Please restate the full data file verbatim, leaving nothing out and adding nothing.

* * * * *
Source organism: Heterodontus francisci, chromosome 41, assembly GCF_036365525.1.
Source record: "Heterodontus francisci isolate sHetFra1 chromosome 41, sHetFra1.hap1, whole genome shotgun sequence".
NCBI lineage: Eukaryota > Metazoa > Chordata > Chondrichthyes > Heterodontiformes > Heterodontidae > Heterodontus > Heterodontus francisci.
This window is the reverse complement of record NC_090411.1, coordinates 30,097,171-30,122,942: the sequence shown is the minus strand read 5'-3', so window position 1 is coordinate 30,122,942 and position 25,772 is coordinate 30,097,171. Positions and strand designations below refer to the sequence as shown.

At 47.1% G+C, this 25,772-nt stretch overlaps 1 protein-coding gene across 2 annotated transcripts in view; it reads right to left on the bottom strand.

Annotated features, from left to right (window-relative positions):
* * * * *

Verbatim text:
Source organism: Heterodontus francisci, chromosome 41, assembly GCF_036365525.1.
Source record: "Heterodontus francisci isolate sHetFra1 chromosome 41, sHetFra1.hap1, whole genome shotgun sequence".
NCBI lineage: Eukaryota > Metazoa > Chordata > Chondrichthyes > Heterodontiformes > Heterodontidae > Heterodontus > Heterodontus francisci.
This window is the reverse complement of record NC_090411.1, coordinates 30,097,171-30,122,942: the sequence shown is the minus strand read 5'-3', so window position 1 is coordinate 30,122,942 and position 25,772 is coordinate 30,097,171. Positions and strand designations below refer to the sequence as shown.

At 47.1% G+C, this 25,772-nt stretch overlaps 1 protein-coding gene across 2 annotated transcripts in view; it reads right to left on the bottom strand.

Annotated features, from left to right (window-relative positions):